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Feasibility of Placing Bravo PH Capsule in Proximal Esophagus (bravo)

This study has been completed.
Information provided by (Responsible Party):
Michael Vaezi, Vanderbilt University Identifier:
First received: September 20, 2006
Last updated: December 11, 2014
Last verified: July 2013

Assessing the feasibility and patient tolerance to placement of Bravo PH capsule in proximal esophagus.

There will be no difference in patient-perception of a proximally-placed Bravo esophageal pH monitor compared with a distal monitor.

Condition Intervention Phase
Gastroesophageal Reflux Disease
Device: Bravo PH capsule
Procedure: Fluoroscopy
Phase 3

Study Type: Interventional
Study Design: Intervention Model: Single Group Assignment
Masking: Double Blind (Subject, Investigator)
Primary Purpose: Diagnostic
Official Title: DUAL BRAVO PH MONITORING: A Feasibility Trial

Further study details as provided by Vanderbilt University:

Primary Outcome Measures:
  • Patient tolerance to a Bravo PH monitor in the proximal esophagus after 48 hours [ Time Frame: 48 hours ]

Secondary Outcome Measures:
  • Collection of and comparison of data between distal and proximal Bravo capsule [ Time Frame: 48 hours ]

Enrollment: 25
Study Start Date: September 2006
Study Completion Date: July 2009
Primary Completion Date: March 2009 (Final data collection date for primary outcome measure)
Arms Assigned Interventions
EGD with BRAVO capsule Device: Bravo PH capsule
standard of care egd with bravo placement
Other Name: standard of care esophagogastroduodenoscopy with bravo placement
Procedure: Fluoroscopy
one time "xray" to determine evacuation of bravo
Other Name: one time "xray" to determine evacuation of bravo

Detailed Description:

24-hour pH monitoring is often considered the "gold standard" in the diagnosis of GERD and is increasingly utilized in patients with extra-esophageal symptoms (1). However, the clinical utility of pH monitoring in this patient population remains controversial. An important limitation of traditional pH catheters is their suboptimal sensitivity especially in patients with extraesophageal GERD. Vaezi et al. tested reproducibility and reliability of the proximal and distal esophageal pH probe in 32 patients (2). Among these patients,11 were controls, 10 had distal reflux, and 11 had both proximal and distal reflux. In this group of patients the sensitivity of distal and proximal pH probes were 70% and 55%, respectively. Additionally, a more recent study by Shaker et al. showed the number and duration of hypopharyngeal reflux events to be similar between the control subjects and patients with reflux laryngitis and vasomotor rhinitis (3).

Poor sensitivity of catheter based pH monitoring in detecting acid reflux may be due to day to day variability of test, its less than adequate reliability as well as possible intermittent nature of the reflux events (not recorded in only a 24-hour period) (4). Additionally, since the traditional ambulatory device is commonly placed transnasally through the oropharynx into the esophagus, patients often complain of throat and nose discomfort and usually restrict their daily activity. This potentially leads to false negative findings and reduced test sensitivity. Furthermore, incorrect results may be collected if the pH electrode slips away from the initial manometrically determined placement site. In light of these limitations, a new wireless (catheter free) pH monitoring device was developed to improve patient comfort and increase test sensitivity. The Bravo pH monitoring system (Medtronic Inc, Minneapolis, MN) uses a radiotelemetric capsule temporarily attached to the esophageal mucosa which transmits pH data to a receiver carried on patient's belt.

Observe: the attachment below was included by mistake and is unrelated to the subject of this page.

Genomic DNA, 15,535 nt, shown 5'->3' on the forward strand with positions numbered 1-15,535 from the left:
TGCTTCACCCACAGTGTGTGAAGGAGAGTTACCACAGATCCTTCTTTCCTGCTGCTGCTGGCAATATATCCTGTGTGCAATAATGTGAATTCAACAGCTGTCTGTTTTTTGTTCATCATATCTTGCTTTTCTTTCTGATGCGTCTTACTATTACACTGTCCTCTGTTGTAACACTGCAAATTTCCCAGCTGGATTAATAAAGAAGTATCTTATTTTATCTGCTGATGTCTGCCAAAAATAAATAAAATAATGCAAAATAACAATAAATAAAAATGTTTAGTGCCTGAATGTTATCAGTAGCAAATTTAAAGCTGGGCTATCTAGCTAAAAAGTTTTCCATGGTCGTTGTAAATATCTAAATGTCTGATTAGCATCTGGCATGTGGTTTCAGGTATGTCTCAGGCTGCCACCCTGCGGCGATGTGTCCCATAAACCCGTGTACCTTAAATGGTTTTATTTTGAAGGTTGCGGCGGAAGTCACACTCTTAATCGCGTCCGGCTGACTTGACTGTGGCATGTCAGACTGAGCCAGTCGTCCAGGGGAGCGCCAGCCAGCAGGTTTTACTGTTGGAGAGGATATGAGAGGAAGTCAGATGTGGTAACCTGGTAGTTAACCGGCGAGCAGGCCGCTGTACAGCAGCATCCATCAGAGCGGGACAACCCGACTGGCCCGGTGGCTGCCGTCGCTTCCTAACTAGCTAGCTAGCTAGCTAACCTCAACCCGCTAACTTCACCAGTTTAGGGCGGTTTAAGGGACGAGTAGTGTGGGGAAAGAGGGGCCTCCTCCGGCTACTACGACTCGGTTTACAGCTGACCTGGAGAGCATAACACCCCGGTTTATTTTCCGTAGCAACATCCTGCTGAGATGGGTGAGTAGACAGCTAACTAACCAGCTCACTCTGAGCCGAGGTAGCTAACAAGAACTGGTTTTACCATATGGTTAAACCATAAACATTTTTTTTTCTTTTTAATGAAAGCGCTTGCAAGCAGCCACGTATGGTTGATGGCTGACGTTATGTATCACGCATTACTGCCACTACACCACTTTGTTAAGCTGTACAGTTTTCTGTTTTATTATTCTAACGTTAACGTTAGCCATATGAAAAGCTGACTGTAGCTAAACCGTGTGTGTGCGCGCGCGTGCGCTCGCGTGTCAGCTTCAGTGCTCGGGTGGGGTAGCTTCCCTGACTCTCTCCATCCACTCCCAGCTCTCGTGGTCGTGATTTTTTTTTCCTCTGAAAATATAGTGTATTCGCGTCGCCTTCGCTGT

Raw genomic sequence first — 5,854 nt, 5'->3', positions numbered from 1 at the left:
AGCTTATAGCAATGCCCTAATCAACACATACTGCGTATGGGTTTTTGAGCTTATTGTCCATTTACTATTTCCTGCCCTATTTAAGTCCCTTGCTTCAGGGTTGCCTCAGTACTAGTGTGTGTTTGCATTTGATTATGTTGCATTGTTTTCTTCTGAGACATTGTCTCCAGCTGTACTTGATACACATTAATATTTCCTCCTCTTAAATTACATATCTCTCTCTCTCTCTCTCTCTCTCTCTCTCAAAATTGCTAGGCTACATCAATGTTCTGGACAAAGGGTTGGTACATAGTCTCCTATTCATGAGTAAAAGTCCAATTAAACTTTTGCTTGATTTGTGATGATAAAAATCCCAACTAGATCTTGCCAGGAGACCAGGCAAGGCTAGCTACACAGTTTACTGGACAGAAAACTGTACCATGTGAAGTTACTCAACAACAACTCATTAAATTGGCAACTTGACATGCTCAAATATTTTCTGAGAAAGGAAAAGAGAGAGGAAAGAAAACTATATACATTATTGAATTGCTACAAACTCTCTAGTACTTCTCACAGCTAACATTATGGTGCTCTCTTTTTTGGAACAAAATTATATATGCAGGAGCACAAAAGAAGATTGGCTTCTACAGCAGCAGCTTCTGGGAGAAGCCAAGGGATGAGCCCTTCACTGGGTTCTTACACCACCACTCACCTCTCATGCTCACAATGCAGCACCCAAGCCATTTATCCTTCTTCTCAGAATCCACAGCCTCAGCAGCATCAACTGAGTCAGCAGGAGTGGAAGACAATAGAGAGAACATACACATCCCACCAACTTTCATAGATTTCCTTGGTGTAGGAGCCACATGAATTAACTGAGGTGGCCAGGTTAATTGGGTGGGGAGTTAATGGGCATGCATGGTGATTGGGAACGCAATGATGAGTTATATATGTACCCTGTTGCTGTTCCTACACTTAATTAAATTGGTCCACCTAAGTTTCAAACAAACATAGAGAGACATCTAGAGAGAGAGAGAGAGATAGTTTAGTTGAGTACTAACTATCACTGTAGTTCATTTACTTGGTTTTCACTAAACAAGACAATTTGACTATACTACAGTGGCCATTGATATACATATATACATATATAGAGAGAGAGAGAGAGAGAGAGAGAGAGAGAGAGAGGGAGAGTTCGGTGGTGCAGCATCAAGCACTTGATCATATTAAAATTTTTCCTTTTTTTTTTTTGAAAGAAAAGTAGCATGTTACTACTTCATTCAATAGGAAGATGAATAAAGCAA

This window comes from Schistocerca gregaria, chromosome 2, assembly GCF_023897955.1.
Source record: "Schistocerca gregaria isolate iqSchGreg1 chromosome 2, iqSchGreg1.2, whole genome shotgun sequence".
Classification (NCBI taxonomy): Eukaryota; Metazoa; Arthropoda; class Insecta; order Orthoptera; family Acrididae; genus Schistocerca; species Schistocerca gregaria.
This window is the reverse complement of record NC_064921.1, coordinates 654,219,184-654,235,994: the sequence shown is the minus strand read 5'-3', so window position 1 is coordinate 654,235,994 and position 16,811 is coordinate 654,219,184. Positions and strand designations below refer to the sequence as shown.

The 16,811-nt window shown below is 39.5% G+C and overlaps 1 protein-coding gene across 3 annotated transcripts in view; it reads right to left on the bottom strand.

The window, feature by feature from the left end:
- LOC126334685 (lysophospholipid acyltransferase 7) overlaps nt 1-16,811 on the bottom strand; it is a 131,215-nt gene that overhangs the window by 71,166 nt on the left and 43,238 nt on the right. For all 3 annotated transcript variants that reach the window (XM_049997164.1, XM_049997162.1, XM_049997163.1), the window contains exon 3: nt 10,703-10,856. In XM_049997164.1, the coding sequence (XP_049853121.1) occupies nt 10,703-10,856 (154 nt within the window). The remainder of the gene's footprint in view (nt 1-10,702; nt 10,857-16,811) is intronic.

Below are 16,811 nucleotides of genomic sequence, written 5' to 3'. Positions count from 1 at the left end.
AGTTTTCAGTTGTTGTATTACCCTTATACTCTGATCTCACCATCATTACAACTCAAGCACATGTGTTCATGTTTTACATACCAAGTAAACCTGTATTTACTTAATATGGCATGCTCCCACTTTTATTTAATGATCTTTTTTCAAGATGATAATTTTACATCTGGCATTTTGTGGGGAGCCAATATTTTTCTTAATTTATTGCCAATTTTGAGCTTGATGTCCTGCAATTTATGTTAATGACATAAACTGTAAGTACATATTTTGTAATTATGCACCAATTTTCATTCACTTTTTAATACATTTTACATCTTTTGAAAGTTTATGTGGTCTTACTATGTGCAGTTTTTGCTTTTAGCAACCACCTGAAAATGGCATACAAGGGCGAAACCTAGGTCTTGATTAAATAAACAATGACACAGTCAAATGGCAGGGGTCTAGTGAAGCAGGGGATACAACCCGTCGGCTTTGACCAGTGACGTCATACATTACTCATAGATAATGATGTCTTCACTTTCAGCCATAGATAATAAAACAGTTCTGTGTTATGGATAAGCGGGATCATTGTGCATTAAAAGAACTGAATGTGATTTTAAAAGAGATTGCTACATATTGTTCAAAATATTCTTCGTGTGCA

Although well studied in the distal esophagus, there are currently no studies in adults assessing the feasibility and patient tolerance to placement of this device more proximally. Such a placement may increase the sensitivity of the test and add to our ability to study potential predictors of treatment response in patients with extraesophageal GERD.


Ages Eligible for Study:   18 Years and older   (Adult, Senior)
Sexes Eligible for Study:   All
Accepts Healthy Volunteers:   No

Inclusion Criteria:

  • Inclusion criteria will include the following:
  • Patients greater than or equal to 18 years of age
  • Patients having regularly scheduled upper endoscopy with planned Bravo pH monitor testing
  • Patients with known GERD based on symptoms (heartburn, regurgitation) and response to a proton pump inhibitor or esophagitis on EGD as well as those with extraesophageal GERD (cough, asthma and throat discomfort).

Exclusion Criteria:

  • Exclusion criteria will include the following:
  • Previous surgical procedures to the upper esophagus
  • History of bleeding diathesis or coagulopathy
  • Stroke or transient ischemic attack within the past 6 months
  • GI bleeding within the previous 6 months
  • Known esophageal varices
  • Significant medical illness (i.e., congestive heart failure)
  • Pregnancy
  Contacts and Locations
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Please refer to this study by its identifier: NCT00378898

United States, Tennessee
The Vanderbilt Clinic/ Endoscopy Lab
Nashville, Tennessee, United States, 37232-5280
Sponsors and Collaborators
Vanderbilt University
Principal Investigator: Michael F Vaezi, MD, PhD, MS epi Vanderbilt University
  More Information

Responsible Party: Michael Vaezi, Principal Investigator, Vanderbilt University Identifier: NCT00378898     History of Changes
Other Study ID Numbers: 060724
Study First Received: September 20, 2006
Last Updated: December 11, 2014

Additional relevant MeSH terms:
Gastroesophageal Reflux
Esophageal Motility Disorders
Deglutition Disorders
Esophageal Diseases
Gastrointestinal Diseases
Digestive System Diseases processed this record on March 23, 2017